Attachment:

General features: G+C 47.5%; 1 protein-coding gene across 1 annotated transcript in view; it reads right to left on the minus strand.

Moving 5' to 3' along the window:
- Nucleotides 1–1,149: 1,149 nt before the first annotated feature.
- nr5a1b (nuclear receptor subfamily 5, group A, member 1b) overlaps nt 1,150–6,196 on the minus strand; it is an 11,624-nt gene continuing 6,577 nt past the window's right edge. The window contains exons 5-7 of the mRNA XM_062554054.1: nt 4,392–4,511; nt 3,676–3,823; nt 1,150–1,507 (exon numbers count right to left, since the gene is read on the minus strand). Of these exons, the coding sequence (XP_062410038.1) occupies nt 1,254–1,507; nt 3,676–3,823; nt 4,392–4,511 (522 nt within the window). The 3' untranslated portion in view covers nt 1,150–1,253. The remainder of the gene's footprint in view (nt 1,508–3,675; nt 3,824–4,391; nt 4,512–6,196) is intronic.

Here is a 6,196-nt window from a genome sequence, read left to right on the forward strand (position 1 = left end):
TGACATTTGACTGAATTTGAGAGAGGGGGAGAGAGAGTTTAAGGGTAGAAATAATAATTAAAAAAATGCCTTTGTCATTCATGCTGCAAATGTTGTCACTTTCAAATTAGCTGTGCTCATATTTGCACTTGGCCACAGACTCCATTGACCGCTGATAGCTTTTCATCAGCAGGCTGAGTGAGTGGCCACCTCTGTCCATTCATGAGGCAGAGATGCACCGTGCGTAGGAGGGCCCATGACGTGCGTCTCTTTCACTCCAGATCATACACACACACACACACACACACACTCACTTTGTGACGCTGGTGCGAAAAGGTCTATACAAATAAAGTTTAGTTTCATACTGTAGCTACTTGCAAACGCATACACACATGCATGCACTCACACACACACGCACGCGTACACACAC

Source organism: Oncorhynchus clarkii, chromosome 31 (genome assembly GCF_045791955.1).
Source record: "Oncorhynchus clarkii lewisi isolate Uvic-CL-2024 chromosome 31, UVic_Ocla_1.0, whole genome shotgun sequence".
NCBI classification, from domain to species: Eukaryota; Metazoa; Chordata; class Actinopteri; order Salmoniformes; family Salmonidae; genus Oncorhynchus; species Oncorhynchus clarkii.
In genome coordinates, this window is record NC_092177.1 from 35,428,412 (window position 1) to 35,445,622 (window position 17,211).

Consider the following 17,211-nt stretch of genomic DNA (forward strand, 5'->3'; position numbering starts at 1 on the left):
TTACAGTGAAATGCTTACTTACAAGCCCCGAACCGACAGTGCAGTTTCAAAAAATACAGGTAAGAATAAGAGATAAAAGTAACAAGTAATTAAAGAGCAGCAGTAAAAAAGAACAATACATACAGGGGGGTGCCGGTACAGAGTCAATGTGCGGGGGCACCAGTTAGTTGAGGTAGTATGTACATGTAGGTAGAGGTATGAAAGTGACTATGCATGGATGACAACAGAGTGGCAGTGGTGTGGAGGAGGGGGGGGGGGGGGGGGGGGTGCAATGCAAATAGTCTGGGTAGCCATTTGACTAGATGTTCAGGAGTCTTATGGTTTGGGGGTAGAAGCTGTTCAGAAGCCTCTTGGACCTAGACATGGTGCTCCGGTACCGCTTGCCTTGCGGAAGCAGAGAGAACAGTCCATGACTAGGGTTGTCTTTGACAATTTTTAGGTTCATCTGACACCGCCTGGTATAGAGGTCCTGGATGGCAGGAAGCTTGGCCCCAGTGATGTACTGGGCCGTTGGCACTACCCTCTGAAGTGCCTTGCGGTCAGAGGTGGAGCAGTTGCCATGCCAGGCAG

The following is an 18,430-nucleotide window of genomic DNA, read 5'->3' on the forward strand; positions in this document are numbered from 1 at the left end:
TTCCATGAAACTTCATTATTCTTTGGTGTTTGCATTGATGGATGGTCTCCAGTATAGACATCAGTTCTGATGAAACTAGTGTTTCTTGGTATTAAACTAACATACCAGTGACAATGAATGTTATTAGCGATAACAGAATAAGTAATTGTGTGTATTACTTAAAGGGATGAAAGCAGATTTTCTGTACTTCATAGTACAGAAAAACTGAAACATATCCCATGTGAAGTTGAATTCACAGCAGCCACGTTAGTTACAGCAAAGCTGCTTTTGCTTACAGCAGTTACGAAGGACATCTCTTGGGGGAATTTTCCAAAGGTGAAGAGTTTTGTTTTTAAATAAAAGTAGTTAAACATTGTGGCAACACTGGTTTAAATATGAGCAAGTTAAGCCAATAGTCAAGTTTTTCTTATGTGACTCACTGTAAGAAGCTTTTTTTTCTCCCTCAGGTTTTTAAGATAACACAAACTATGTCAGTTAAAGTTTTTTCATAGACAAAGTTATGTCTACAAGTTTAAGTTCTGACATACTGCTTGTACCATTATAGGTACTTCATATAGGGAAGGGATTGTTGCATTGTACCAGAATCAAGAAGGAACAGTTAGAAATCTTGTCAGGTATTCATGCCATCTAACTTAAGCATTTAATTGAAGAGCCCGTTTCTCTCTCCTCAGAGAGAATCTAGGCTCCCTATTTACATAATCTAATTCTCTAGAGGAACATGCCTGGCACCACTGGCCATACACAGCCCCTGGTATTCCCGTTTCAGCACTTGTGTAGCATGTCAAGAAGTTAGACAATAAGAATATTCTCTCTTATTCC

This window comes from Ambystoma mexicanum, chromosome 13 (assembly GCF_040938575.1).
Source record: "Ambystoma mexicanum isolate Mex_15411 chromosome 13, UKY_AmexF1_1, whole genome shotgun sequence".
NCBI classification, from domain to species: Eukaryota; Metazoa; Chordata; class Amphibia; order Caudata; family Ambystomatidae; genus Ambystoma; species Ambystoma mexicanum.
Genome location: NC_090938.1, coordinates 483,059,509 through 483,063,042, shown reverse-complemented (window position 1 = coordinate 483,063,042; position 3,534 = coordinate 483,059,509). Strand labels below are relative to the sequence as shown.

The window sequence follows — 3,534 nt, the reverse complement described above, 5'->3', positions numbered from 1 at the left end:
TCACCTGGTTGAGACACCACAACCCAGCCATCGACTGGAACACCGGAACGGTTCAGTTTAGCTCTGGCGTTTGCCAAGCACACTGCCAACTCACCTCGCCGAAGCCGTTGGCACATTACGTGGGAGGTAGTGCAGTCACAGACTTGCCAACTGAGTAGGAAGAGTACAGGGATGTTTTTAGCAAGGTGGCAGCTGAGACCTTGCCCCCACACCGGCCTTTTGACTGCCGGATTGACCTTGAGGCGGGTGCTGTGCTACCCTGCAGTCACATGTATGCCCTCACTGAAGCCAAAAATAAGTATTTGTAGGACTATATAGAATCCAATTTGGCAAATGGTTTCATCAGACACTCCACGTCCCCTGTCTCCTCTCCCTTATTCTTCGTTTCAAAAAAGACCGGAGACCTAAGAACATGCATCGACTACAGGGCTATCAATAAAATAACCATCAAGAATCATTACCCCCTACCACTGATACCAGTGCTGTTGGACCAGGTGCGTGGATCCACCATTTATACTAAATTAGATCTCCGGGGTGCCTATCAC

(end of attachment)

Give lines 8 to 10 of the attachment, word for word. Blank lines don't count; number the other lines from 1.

Source record: "Oncorhynchus clarkii lewisi isolate Uvic-CL-2024 chromosome 31, UVic_Ocla_1.0, whole genome shotgun sequence".
NCBI classification, from domain to species: Eukaryota; Metazoa; Chordata; class Actinopteri; order Salmoniformes; family Salmonidae; genus Oncorhynchus; species Oncorhynchus clarkii.
In genome coordinates, this window is record NC_092177.1 from 35,428,412 (window position 1) to 35,445,622 (window position 17,211).